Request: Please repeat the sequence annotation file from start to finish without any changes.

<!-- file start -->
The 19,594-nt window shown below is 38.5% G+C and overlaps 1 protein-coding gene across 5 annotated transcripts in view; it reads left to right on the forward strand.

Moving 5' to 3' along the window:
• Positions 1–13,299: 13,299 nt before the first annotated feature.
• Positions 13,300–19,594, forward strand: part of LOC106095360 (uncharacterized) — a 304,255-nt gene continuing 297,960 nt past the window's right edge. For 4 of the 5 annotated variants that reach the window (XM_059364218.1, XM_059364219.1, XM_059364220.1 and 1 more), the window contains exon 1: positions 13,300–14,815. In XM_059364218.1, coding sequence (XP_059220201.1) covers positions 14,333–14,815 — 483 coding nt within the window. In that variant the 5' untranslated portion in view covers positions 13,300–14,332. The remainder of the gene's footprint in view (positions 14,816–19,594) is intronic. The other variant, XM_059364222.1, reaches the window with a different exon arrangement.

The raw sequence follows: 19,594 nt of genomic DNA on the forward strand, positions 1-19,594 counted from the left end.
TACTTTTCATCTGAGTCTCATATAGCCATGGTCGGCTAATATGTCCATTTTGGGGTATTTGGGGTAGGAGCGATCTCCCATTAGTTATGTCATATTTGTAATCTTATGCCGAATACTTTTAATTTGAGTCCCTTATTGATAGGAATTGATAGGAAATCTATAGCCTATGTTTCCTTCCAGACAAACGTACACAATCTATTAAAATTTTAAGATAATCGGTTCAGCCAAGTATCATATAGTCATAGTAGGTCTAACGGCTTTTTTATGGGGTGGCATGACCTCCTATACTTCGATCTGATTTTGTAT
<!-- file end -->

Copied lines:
The 19,594-nt window shown below is 38.5% G+C and overlaps 1 protein-coding gene across 5 annotated transcripts in view; it reads left to right on the forward strand.

Moving 5' to 3' along the window:
• Positions 1–13,299: 13,299 nt before the first annotated feature.
• Positions 13,300–19,594, forward strand: part of LOC106095360 (uncharacterized) — a 304,255-nt gene continuing 297,960 nt past the window's right edge. For 4 of the 5 annotated variants that reach the window (XM_059364218.1, XM_059364219.1, XM_059364220.1 and 1 more), the window contains exon 1: positions 13,300–14,815. In XM_059364218.1, coding sequence (XP_059220201.1) covers positions 14,333–14,815 — 483 coding nt within the window. In that variant the 5' untranslated portion in view covers positions 13,300–14,332. The remainder of the gene's footprint in view (positions 14,816–19,594) is intronic. The other variant, XM_059364222.1, reaches the window with a different exon arrangement.

The raw sequence follows: 19,594 nt of genomic DNA on the forward strand, positions 1-19,594 counted from the left end.
TACTTTTCATCTGAGTCTCATATAGCCATGGTCGGCTAATATGTCCATTTTGGGGTATTTGGGGTAGGAGCGATCTCCCATTAGTTATGTCATATTTGTAATCTTATGCCGAATACTTTTAATTTGAGTCCCTTATTGATAGGAATTGATAGGAAATCTATAGCCTATGTTTCCTTCCAGACAAACGTACACAATCTATTAAAATTTTAAGATAATCGGTTCAGCCAAGTATCATATAGTCATAGTAGGTCTAACGGCTTTTTTATGGGGTGGCATGACCTCCTATACTTCGATCTGATTTTGTAT